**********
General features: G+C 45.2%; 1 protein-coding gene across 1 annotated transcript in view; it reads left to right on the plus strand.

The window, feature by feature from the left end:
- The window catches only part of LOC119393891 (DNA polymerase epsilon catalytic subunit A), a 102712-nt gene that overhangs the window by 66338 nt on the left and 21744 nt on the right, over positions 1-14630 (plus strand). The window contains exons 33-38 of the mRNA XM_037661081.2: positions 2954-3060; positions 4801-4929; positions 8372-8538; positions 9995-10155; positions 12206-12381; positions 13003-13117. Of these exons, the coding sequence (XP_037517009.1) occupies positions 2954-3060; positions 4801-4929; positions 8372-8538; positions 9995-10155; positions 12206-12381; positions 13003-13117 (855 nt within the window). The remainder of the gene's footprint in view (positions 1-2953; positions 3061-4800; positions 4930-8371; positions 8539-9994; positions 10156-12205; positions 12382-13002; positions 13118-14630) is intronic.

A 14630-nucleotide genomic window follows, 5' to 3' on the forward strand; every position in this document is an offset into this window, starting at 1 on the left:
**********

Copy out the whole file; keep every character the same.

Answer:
General features: G+C 45.2%; 1 protein-coding gene across 1 annotated transcript in view; it reads left to right on the plus strand.

The window, feature by feature from the left end:
- The window catches only part of LOC119393891 (DNA polymerase epsilon catalytic subunit A), a 102712-nt gene that overhangs the window by 66338 nt on the left and 21744 nt on the right, over positions 1-14630 (plus strand). The window contains exons 33-38 of the mRNA XM_037661081.2: positions 2954-3060; positions 4801-4929; positions 8372-8538; positions 9995-10155; positions 12206-12381; positions 13003-13117. Of these exons, the coding sequence (XP_037517009.1) occupies positions 2954-3060; positions 4801-4929; positions 8372-8538; positions 9995-10155; positions 12206-12381; positions 13003-13117 (855 nt within the window). The remainder of the gene's footprint in view (positions 1-2953; positions 3061-4800; positions 4930-8371; positions 8539-9994; positions 10156-12205; positions 12382-13002; positions 13118-14630) is intronic.

A 14630-nucleotide genomic window follows, 5' to 3' on the forward strand; every position in this document is an offset into this window, starting at 1 on the left: